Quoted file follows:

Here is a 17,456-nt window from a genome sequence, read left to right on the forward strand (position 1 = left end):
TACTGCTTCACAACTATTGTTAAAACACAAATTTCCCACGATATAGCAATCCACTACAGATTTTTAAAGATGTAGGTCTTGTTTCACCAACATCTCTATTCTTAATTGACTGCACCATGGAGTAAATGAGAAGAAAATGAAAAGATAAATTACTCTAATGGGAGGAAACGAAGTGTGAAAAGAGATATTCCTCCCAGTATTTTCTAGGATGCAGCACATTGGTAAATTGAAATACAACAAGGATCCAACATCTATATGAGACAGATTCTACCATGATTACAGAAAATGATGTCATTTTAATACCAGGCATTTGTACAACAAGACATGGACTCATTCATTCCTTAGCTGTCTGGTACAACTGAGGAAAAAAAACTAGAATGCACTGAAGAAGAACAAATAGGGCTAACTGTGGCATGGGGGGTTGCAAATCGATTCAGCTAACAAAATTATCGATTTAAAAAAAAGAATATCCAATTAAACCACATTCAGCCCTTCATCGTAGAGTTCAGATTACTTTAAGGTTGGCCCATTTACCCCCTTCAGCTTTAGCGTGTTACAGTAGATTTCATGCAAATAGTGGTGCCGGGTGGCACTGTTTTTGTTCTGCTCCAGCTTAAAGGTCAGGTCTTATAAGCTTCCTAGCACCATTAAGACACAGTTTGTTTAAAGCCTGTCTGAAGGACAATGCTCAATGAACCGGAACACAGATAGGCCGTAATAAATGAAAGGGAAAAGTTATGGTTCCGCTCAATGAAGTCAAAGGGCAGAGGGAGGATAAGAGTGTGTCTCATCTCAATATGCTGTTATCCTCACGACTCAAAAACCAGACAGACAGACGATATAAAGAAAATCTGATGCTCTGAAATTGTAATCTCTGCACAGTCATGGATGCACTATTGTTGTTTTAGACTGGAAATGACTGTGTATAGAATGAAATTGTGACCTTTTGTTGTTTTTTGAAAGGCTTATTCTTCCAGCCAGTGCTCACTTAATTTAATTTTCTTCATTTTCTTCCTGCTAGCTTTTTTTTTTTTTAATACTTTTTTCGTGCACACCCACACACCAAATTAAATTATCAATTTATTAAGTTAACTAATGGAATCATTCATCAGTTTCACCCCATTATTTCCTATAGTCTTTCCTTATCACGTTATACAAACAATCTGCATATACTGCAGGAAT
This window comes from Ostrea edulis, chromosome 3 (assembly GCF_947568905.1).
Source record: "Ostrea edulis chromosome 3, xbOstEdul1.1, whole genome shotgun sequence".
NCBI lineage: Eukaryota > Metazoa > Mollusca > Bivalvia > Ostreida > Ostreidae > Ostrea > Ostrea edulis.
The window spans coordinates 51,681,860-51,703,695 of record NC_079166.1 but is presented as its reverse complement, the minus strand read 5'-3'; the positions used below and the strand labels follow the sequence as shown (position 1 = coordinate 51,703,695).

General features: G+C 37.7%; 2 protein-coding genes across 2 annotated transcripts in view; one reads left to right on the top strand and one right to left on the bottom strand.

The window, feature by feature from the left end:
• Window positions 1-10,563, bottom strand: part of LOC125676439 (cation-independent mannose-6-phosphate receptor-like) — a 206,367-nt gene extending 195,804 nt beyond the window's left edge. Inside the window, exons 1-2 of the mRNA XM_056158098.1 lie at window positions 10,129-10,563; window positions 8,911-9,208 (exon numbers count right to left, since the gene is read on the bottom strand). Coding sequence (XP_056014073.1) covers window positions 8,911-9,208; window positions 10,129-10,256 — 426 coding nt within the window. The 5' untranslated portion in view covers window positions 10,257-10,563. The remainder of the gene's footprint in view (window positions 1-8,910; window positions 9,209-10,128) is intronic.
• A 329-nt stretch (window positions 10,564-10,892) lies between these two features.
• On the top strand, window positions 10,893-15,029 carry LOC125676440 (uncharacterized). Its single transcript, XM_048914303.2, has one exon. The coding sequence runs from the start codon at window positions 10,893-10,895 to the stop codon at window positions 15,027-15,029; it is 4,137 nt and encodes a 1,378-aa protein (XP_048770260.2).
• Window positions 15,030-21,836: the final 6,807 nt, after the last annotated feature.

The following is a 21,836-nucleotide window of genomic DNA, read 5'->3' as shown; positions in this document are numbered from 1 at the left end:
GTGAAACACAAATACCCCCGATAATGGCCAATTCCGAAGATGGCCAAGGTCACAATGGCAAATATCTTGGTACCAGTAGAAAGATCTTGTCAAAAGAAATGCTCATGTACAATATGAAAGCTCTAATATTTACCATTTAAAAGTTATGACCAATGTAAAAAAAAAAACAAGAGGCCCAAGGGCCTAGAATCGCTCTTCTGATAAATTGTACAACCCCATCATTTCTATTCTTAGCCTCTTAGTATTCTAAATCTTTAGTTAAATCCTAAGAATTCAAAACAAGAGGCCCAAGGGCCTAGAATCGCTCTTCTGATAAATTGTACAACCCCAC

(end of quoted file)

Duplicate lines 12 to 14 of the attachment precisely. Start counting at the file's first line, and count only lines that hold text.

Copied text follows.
• Window positions 15,030-21,836: the final 6,807 nt, after the last annotated feature.

The following is a 21,836-nucleotide window of genomic DNA, read 5'->3' as shown; positions in this document are numbered from 1 at the left end:
GTGAAACACAAATACCCCCGATAATGGCCAATTCCGAAGATGGCCAAGGTCACAATGGCAAATATCTTGGTACCAGTAGAAAGATCTTGTCAAAAGAAATGCTCATGTACAATATGAAAGCTCTAATATTTACCATTTAAAAGTTATGACCAATGTAAAAAAAAAAACAAGAGGCCCAAGGGCCTAGAATCGCTCTTCTGATAAATTGTACAACCCCATCATTTCTATTCTTAGCCTCTTAGTATTCTAAATCTTTAGTTAAATCCTAAGAATTCAAAACAAGAGGCCCAAGGGCCTAGAATCGCTCTTCTGATAAATTGTACAACCCCAC